Bursts of Lively, Energetic Color from the Official Flower of Los Angeles, the Bird of Paradise, Create the Inspiring Backdrop for the Entertainment Capital of the World
It adorns front yards and highway medians, strip malls and boulevards, and its bright orange and indigo blooms are on display year-round in the most extreme drought and heat.
The bird of paradise, the official flower of the city of Los Angeles, has become part of everyday life here in our southern section of the Golden Coast. We find this striking plant in nearly every park, every neighborhood, every landscape arrangement. It’s the visual backdrop of a city so rich in diversity, so sprawling and full of life. Its bright orange and indigo blooms, its commanding size, its sea of deep green foliage. This is the palette of Los Angeles.
The Colors of the Bird of Paradise
We’ve pulled five lively shades from this majestic plant and matched them to Pratt & Lambert colors, composing a bird of paradise–inspired palette that is entirely Los Angeles and entirely great design.
The light softness of White Smoke 26-2 brings a breath of simplicity and cleanliness to the palette. The strong orange of Baby Carrot 8-11, the muted blue of Blue Chalk 27-25, and the brightness of Ever Sunshine 15-6 reflect the exotic playfulness of each petal of the flower. The dark green of New Glarus 21-20 rounds out our palette as the perfect backdrop for the profusion of color inspired by the bird of paradise’s flowers.
This is the kind of palette that livens homes and workspaces with its unique combination of tones and its ever-positive vibes—and it couldn’t be more fitting. The flower that inspired and enraptured Los Angeles over a century ago is continuing to do so with always present, always beautiful color.
About the Bird of Paradise
Native to KwaZulu-Natal, South Africa, the bird of paradise made its way to international shores when an English explorer brought it into the flower trade. The plant made its way to Europe in the late 1700s and quickly became a staple of the Royal Gardens and a favorite of Charlotte of Mecklenburg-Strelitz, who also happened to be the queen of England. Shortly after, the African flower was named Strelitzia reginae, in her honor. Strelitzia, after her name, and reginae, meaning “of the queen” in Latin.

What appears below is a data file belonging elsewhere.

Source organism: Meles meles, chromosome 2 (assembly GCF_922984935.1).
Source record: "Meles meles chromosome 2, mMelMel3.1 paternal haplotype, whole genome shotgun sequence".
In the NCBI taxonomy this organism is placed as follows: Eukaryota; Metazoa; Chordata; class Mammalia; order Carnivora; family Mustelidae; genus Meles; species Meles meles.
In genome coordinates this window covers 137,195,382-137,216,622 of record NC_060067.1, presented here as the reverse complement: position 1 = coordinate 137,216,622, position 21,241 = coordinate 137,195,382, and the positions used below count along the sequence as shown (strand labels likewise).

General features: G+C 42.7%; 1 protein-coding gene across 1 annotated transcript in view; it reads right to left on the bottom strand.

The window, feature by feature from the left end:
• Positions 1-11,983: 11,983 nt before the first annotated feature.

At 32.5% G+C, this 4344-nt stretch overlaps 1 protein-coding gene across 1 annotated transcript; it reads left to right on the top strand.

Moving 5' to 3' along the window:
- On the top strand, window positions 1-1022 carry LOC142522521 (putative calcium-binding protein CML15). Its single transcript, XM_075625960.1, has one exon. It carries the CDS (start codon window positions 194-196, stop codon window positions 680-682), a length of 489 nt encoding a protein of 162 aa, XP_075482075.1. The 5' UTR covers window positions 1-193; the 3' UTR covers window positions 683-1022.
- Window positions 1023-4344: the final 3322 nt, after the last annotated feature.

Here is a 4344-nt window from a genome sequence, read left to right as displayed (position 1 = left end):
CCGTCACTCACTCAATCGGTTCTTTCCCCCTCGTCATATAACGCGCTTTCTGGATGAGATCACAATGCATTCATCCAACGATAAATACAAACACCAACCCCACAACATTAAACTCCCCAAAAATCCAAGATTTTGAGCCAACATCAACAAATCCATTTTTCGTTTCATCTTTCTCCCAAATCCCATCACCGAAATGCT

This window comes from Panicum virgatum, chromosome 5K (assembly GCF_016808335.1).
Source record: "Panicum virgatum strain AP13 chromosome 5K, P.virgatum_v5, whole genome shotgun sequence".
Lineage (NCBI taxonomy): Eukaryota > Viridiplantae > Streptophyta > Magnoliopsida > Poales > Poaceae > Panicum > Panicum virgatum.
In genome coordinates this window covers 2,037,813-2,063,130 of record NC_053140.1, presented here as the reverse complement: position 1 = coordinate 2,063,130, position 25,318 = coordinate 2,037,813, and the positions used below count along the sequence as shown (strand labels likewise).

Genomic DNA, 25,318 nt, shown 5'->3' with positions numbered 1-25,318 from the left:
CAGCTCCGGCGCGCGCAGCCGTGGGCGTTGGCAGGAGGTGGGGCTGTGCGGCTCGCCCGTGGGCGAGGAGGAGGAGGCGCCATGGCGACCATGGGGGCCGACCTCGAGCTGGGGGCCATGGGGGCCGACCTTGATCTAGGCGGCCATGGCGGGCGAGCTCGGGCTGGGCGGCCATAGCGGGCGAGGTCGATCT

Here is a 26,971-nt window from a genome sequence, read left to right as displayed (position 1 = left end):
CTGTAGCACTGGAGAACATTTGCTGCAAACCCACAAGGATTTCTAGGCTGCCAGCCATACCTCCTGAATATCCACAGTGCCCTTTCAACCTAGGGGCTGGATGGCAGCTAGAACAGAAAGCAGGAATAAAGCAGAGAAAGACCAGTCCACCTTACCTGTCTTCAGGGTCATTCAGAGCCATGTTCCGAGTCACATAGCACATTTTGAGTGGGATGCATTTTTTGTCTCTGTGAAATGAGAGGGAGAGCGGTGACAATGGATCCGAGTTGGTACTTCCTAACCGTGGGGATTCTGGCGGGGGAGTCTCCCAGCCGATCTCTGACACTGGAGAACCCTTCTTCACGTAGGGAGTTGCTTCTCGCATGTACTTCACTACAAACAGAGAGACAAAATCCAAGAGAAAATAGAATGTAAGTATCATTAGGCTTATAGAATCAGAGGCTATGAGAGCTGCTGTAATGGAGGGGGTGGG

Introduced to Southern California in 1853 by a Col. Warren of Sacramento, the bird of paradise flourished, adapting easily to the dry, hot climate. Californians embraced the plant, eventually revering it as a symbol of sexuality and later turning it into one of the most mass-produced flora of the area. Finally, in 1952, it was named the official flower of the city of Los Angeles, a distinction that no other flower had held.
The Forever Flower of Los Angeles
Today, despite the bird of paradise being all around us, we rarely notice its brilliant flowers, its stately foliage, its commanding presence. We no longer marvel at how its blooms imitate a crane or even a bird in flight. We seldom take the time to recognize its beauty, and yet there is so much inspiration waiting for us in each orange and indigo petal, in each boat-shaped, dark green leaf—and this is exactly why the flower’s palette is so enchanting, so fresh, so Los Angeles. The colors are familiar and yet new. Safe and yet daring.
Like cobblestone streets in Italy or the mountains of Colorado, the bird of paradise provides a vibrant backdrop to our dry landscape—a backdrop that may at times go unnoticed but never goes unappreciated. And while it may not be native to our region, we certainly treat it as such. It’s one of us, and its palette continues to inspire.